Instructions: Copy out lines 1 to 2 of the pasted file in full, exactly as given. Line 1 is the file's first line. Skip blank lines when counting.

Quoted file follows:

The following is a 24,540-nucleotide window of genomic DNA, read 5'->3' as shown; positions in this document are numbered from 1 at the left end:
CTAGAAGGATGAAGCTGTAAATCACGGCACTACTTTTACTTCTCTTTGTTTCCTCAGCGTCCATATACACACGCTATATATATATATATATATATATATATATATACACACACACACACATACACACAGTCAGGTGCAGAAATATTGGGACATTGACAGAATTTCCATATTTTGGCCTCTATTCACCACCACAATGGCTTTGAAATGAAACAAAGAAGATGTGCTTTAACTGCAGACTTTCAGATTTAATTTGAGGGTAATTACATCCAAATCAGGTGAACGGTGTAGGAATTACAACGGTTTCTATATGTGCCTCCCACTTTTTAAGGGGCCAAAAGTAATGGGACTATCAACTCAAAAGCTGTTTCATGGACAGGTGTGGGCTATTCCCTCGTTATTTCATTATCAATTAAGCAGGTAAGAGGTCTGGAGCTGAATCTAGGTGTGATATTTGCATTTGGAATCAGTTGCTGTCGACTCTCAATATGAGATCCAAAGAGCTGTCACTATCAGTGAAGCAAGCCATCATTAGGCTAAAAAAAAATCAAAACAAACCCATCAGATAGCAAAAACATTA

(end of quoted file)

The following is a 24,540-nucleotide window of genomic DNA, read 5'->3' as shown; positions in this document are numbered from 1 at the left end:
CTAGAAGGATGAAGCTGTAAATCACGGCACTACTTTTACTTCTCTTTGTTTCCTCAGCGTCCATATACACACGCTATATATATATATATATATATATATATATATACACACACACACACATACACACAGTCAGGTGCAGAAATATTGGGACATTGACAGAATTTCCATATTTTGGCCTCTATTCACCACCACAATGGCTTTGAAATGAAACAAAGAAGATGTGCTTTAACTGCAGACTTTCAGATTTAATTTGAGGGTAATTACATCCAAATCAGGTGAACGGTGTAGGAATTACAACGGTTTCTATATGTGCCTCCCACTTTTTAAGGGGCCAAAAGTAATGGGACTATCAACTCAAAAGCTGTTTCATGGACAGGTGTGGGCTATTCCCTCGTTATTTCATTATCAATTAAGCAGGTAAGAGGTCTGGAGCTGAATCTAGGTGTGATATTTGCATTTGGAATCAGTTGCTGTCGACTCTCAATATGAGATCCAAAGAGCTGTCACTATCAGTGAAGCAAGCCATCATTAGGCTAAAAAAAAATCAAAACAAACCCATCAGATAGCAAAAACATTA